is born in the reprocessing of visual data. A cartographer of interpositions, the place he imagines, The Mysterious Action of Memory as he calls it, can only exist as an arcane multi-media where photography, silkscreen, linoleum cuts, pen and ink drawing, acrylic and oil painting, carbon transfer and visionary epistolary converge in a single polyglot. There is unforgettable wisdom here, unutterable save for the lower languages where exiles, fools and madmen talk tongues to one another in the tones of forgotten prophets.

Solo Exhibitions

2019
Luisa Catucci Gallery, Berlin Germany
2017
Inside Out Gallery. Somerville. Mass
2013
Strychnin Gallery. Berlin. Germany
2011
“Kaidan-Shu: Tales of Mist and Wind” Strychnin Gallery. Berlin. Germany
Exhibit and charity fundraiser for the victims of the 2011 Tsunami  Disaster In Japan
2010
“You are not Falling, You are Floating”, Corey Helford Gallery. Los Angeles, California
2009
“Garden of the Dispossessed” Strychnin Gallery. Berlin, Germany
2008
“Mysterious Action Of Memory” Strychnin Gallery. Berlin, Germany
“Tracking Invisible Cities” Strychnin Gallery. London, UK
2007
“To The Winds” Corey Helford Gallery. Los Angeles, CA
“Fool’s Paradise” McCaig-Welles Gallery. Brooklyn, NY
“111 Ladders”  James Anthony Gallery. Salt Lake City, UT
2006
“Himmelsboten” Strychnin Gallery. Berlin, Germany
“These Things Between Us” Art At Large. New York City, NY
2005
“Come Down Easy” Extravaganza Gallery. Santiago, Chile
2004
“Sky Is The Messenger” Metalstone Gallery. New York City, NY
2003
“Below Us Is The Sky”  Art @ Large. New York City, NY
1999
“Compulsive Behavior”   Gershwin Gallery. New York City, NY

Selected Group Exhibitions

2016
“Red Biennial” University Place Gallery. Cambridge. MA
“Fahrenheit”  Lovetts Gallery. Tulsa. OK
2015
“Flock” Lotusland. Santa Barbara. CA
“13th Hour” Last Rites Gallery. New York City. NY
2014
“Beasticon 2” Mark Miller Gallery. New York City. NY
2013
“A Study Of Studies”  Lazaritas Gallery . London . UK
“Those Who Dream By Day” Strychnin Gallery. Berlin. Germany
“Sentinels Of The Citadel” Kallenbach Gallery. Amsterdam. NL
2012
“Selva Obscura” Officine dell’Immagine . Milan. Italy
“Next To The Sea” Munch Gallery. New York City. NY
“Requium” Strychnin Gallery. Berlin. Germany
2010
“Art of the New World” Bristol Museum of Art. Bristol, UK
“Quadrant Fantasy” Fantasmus . Saeby. Denmark
2009
“Apocalypse Wow” MACRO future. Rome, Italy
2007
“Kings And Queens And Childhood Dreams” Strychnin. London UK
“Sunset and Saint Marks” Capla Kesting Gallery  NYC, NY
“Dark Hearts And Broken Vows” Strychnin NYC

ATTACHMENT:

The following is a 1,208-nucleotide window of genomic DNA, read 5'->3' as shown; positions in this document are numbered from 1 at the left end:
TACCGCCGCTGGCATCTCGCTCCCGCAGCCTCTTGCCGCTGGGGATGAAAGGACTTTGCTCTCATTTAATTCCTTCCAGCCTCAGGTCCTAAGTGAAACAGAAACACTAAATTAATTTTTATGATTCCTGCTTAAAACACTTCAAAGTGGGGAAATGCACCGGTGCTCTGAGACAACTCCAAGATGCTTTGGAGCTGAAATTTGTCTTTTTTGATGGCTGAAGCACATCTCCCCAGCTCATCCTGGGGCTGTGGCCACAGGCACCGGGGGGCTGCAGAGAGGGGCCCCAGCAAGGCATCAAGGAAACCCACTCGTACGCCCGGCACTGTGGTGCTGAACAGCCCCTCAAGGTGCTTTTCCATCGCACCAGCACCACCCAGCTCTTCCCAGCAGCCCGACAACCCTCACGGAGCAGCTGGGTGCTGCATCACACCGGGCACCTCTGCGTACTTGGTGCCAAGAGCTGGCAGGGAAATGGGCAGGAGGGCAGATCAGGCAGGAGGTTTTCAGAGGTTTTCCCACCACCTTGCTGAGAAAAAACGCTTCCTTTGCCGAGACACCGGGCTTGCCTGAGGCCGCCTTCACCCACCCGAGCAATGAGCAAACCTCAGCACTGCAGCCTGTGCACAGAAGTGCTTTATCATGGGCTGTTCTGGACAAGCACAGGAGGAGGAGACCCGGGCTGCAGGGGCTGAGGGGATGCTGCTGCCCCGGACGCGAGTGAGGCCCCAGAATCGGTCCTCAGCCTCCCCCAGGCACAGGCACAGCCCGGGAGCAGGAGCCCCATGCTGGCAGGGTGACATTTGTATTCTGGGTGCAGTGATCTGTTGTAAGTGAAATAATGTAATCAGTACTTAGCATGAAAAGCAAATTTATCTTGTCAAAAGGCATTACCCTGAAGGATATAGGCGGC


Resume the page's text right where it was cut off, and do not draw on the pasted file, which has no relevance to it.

2006
“Sunset and Saint Marks” Standard Hotel. Los Angeles, CA
“City In My Head” Stockholm So Gallery. Stockholm, Sweden
“Sunset and Saint Marks” CKFA Gallery. Brooklyn, NY
2005
“Doppelganger” McCaig-Welles Gallery. Brooklyn, NY
2004
“The Art Of Propaganda” Fletcher Gallery. Woodstock, NY
2003
“Tales Of Death 2” Metalstone Gallery. New York City, NY
“Brave Destiny” Williamsburg Art And Historical Society. Brooklyn, NY
“H.R. Giger Featuring Works By Artists In His Personal Collection” Fletcher Gallery. Woodstock, New York
2002
“Group Sex II” Art @ Large. New York City, NY
“Strength In Numbers” Williamsburg Art And Historical Society. Brooklyn, NY
“MysFunnctional” CBGB 313 Gallery. New York City, NY
“Art And Lust” Wild Seduction Gallery. Miami, Florida
2001
“Die Schaukel” Das Gelbe Haus. Flims, Switzerland
2000
“Uncommon Ground” Artsforum Gallery. New York City, NY
1999
” Concrete Illusions” Jorgensen Gallery. New York City, NY
1998
” Black Cloud Revival” CBGB Gallery .. New York City, NY
1997
Smoking Gallery West. Los Angeles, California
1996
“Grace @ Mania”, HERE Gallery. New York City, NY
1995
The Copley Society of Boston. Boston, Mass
1994
“Process And Product” Bromfield Gallery .. Boston, Mass
“Boit Competition *Award Recipient” Grossman Gallery. Boston, Mass

Installations and Art Fairs

2019
Positions. Berlin, Germany
2014
Lotusland. Santa Barbara. CA
“Project M2” Urban Nation. Berlin. Germany
2013
ArtFair. Cologne. Germany
2012
ArtFair. Cologne. Germany
2011
ArtFair. Cologne. Germany
2010
ArtFair. Cologne, Germany
Scope  Basel, Switzerland
2009
ArtFair, Cologne Germany
2008
Aqua Art. Miami, FL
Art 21. Cologne, Germany
Fusion Five. Cannes, France
2007
Art 21. Cologne, Germany
Artief. Diest, Belgium
Bridge Art .. Chicago, IL
Fountain NYC, NY
Scope  NYC, NY
Art Koln-Liste. Koln, Germany
2006
Fountain   Miami, FL
Bridge Art  Miami FL
Kunstsalon. Berlin, Germany
Stockholm’s Kulture Festival. Stockholm, Sweeden